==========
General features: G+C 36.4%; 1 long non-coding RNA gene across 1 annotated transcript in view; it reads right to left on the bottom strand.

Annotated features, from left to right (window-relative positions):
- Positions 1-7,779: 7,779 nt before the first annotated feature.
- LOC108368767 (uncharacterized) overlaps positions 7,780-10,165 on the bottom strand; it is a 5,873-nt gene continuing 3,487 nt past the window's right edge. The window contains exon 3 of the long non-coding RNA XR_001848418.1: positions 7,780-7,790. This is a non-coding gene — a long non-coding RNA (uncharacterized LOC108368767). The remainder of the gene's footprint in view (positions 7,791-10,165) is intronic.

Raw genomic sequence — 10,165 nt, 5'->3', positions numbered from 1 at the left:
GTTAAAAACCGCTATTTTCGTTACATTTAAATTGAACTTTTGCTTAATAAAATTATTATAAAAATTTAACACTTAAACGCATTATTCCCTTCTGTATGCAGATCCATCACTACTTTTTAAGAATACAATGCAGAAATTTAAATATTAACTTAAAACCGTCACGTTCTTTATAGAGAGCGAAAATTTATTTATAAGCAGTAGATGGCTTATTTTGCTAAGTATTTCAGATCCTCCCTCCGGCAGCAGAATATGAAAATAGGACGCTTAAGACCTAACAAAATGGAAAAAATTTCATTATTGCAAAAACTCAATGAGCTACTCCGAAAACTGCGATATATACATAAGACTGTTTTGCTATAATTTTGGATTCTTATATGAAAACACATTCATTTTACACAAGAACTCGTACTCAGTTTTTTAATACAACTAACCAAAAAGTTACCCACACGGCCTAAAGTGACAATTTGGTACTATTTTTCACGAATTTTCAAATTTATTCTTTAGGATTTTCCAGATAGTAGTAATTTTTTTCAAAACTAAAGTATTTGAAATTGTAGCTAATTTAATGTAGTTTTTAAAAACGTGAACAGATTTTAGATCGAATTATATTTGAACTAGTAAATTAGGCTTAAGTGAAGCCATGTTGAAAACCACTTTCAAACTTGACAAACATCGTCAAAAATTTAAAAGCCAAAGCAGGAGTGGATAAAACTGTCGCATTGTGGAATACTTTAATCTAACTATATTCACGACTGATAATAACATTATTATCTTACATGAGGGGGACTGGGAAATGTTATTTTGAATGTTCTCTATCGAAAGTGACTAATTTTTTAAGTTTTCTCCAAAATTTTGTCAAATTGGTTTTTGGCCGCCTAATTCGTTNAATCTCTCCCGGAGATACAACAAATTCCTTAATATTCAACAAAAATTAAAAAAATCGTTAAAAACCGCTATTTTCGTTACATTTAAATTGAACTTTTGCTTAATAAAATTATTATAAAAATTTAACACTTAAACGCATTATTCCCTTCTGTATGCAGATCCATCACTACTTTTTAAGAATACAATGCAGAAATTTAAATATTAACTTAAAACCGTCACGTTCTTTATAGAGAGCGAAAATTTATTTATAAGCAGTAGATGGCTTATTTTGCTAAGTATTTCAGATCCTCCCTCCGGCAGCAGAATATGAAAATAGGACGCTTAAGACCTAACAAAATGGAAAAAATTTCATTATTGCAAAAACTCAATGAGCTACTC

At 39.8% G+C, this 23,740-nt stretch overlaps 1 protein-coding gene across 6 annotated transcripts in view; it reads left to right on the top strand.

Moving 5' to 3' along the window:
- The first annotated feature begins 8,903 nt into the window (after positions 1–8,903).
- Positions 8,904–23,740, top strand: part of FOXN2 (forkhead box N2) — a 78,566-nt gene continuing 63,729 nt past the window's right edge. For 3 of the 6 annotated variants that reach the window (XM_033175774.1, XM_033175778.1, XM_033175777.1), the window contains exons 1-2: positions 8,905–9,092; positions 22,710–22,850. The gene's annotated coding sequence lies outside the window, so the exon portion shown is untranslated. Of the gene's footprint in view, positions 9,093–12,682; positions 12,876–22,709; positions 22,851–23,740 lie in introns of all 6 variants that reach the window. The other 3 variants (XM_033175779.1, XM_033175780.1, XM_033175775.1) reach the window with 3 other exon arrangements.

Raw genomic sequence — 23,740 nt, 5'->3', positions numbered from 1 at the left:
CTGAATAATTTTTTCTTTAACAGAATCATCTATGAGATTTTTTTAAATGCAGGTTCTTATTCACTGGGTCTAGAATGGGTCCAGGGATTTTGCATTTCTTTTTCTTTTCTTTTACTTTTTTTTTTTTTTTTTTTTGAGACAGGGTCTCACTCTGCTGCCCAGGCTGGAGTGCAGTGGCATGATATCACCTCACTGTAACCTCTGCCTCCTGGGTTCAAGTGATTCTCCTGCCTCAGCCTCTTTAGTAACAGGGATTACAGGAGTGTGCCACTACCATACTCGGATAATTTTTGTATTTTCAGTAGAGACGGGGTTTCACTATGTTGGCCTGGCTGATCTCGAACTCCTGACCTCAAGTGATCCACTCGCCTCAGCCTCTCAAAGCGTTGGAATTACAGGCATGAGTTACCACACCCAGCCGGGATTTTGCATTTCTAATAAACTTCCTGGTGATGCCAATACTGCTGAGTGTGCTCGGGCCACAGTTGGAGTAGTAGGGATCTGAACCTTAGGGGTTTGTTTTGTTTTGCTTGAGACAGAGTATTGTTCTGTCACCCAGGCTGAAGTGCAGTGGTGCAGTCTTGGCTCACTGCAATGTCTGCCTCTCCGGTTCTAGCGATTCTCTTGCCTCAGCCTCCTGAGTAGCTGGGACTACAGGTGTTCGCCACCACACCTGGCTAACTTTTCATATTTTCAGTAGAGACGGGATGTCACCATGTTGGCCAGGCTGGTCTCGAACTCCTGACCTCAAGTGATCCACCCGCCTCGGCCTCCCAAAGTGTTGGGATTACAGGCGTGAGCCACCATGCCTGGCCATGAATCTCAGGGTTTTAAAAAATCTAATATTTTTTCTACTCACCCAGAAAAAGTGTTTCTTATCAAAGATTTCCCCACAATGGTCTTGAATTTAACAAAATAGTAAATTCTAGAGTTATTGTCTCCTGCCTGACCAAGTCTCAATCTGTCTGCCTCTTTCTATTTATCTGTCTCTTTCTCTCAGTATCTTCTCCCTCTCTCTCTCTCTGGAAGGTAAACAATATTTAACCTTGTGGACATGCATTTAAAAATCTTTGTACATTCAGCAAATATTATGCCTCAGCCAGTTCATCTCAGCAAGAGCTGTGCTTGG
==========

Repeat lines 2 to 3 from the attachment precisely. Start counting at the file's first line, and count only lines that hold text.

Annotated features, from left to right (window-relative positions):
- Positions 1-7,779: 7,779 nt before the first annotated feature.